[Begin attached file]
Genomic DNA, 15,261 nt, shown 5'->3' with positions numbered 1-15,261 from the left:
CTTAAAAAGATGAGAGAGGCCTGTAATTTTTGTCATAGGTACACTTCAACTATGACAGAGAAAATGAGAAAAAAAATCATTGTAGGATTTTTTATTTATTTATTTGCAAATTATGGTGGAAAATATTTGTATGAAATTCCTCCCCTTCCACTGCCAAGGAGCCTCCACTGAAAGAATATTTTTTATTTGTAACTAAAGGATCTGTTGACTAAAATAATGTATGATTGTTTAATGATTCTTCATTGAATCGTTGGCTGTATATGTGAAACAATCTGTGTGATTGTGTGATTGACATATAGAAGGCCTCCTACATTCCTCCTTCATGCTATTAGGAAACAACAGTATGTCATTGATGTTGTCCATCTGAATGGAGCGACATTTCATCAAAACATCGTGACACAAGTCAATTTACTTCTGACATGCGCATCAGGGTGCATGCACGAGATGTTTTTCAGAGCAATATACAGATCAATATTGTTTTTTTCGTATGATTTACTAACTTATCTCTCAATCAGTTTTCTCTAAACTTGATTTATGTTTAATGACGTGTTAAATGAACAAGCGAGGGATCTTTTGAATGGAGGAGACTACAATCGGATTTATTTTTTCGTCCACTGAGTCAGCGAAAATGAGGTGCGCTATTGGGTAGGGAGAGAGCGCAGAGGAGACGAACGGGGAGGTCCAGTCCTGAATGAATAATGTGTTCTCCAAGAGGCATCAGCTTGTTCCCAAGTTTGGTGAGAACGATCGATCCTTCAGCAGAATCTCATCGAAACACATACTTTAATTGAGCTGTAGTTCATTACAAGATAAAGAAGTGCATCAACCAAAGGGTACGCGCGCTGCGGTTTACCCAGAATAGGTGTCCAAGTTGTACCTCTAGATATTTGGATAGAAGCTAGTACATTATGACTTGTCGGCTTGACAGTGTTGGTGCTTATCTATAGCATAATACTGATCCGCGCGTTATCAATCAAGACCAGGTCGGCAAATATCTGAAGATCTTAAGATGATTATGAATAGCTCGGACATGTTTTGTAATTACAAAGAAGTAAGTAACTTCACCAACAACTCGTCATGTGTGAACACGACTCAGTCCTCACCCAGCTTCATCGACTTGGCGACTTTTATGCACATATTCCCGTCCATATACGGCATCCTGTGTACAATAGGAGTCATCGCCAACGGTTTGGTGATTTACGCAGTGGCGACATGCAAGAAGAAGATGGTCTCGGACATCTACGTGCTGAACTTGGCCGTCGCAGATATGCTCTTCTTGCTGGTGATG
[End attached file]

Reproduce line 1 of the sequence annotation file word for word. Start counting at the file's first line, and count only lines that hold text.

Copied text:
Genomic DNA, 15,261 nt, shown 5'->3' with positions numbered 1-15,261 from the left: